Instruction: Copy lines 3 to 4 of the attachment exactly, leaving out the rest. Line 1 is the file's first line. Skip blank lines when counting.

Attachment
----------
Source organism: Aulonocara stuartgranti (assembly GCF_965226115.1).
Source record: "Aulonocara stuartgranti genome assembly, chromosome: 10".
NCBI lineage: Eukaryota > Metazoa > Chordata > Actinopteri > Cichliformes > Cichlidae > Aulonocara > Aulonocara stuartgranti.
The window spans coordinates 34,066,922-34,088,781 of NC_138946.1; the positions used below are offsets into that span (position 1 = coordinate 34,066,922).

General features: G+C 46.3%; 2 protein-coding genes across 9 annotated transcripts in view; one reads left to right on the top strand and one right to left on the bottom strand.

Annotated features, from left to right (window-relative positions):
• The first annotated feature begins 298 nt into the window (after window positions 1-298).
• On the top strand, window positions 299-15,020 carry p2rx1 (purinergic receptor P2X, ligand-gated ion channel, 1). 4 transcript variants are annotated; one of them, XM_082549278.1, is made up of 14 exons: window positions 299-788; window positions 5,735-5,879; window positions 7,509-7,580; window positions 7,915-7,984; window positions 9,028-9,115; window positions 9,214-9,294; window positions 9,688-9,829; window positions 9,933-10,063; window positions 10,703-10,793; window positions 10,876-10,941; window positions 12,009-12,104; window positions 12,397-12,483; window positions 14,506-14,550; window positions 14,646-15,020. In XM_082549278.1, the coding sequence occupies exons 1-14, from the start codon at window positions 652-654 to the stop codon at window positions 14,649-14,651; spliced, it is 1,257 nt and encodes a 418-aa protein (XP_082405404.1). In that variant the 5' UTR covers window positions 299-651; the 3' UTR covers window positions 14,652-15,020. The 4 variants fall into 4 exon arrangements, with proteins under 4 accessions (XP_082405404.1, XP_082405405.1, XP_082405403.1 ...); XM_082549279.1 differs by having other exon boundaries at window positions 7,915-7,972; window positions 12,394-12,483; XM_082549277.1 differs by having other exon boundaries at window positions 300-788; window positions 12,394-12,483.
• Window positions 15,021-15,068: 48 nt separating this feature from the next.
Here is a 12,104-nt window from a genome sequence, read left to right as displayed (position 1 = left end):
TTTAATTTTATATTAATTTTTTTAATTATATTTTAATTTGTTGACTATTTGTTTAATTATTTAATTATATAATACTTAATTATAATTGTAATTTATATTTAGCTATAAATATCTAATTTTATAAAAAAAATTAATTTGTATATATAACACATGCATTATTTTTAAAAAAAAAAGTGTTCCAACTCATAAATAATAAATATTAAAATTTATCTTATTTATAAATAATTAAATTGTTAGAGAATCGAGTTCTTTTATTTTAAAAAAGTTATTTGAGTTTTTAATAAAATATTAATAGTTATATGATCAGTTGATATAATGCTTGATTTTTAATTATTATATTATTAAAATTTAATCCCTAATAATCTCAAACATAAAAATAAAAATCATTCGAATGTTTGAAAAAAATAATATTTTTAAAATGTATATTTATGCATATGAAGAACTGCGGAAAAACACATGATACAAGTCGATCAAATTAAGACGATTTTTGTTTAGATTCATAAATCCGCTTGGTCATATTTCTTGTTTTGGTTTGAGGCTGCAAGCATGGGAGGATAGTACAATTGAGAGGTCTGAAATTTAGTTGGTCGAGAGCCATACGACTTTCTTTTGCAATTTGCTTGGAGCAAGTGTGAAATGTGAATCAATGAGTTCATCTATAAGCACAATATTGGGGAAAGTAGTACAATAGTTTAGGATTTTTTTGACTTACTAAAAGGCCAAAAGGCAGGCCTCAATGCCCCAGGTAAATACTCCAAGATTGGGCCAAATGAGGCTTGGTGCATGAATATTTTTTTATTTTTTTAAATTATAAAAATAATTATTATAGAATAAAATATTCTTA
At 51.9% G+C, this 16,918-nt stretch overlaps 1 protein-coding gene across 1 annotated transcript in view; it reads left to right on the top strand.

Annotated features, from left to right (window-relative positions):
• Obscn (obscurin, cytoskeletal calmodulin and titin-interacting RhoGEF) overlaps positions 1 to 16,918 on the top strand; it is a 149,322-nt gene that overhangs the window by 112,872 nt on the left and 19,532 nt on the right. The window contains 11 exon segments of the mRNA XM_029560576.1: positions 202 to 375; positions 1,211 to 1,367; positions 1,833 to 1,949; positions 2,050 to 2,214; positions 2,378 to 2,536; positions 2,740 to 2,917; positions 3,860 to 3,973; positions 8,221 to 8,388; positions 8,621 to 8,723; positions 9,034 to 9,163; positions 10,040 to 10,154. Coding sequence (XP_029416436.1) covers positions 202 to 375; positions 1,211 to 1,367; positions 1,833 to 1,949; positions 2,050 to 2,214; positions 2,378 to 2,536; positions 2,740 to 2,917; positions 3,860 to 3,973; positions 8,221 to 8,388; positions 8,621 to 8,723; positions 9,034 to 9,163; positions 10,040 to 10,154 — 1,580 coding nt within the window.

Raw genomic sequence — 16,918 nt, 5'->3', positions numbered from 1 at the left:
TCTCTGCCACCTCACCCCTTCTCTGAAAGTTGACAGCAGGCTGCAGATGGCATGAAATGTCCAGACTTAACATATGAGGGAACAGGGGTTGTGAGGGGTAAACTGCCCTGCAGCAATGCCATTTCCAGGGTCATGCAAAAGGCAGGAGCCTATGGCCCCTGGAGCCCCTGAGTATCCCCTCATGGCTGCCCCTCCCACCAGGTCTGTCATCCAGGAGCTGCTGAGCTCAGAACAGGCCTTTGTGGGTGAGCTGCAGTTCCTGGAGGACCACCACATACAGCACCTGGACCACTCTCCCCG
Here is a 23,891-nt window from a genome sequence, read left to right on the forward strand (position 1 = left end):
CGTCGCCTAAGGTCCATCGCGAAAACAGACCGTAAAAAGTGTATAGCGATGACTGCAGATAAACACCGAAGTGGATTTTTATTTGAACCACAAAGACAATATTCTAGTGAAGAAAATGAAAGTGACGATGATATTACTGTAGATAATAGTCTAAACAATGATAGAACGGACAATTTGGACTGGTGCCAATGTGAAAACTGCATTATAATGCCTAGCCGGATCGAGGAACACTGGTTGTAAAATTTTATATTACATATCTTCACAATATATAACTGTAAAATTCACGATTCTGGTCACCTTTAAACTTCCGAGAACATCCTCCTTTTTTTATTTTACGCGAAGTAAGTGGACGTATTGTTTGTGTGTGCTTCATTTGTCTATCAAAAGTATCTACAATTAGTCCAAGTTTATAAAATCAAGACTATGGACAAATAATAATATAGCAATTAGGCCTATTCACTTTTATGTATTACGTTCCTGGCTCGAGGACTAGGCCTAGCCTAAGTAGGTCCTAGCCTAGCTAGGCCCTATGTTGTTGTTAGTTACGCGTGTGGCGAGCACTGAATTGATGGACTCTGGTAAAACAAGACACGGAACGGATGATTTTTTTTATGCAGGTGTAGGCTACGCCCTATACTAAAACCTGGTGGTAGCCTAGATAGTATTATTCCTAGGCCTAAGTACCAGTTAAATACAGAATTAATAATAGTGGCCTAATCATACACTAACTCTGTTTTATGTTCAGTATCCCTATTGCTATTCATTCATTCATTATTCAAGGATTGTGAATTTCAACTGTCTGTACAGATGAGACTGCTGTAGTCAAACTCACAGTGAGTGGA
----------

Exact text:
NCBI lineage: Eukaryota > Metazoa > Chordata > Actinopteri > Cichliformes > Cichlidae > Aulonocara > Aulonocara stuartgranti.
The window spans coordinates 34,066,922-34,088,781 of NC_138946.1; the positions used below are offsets into that span (position 1 = coordinate 34,066,922).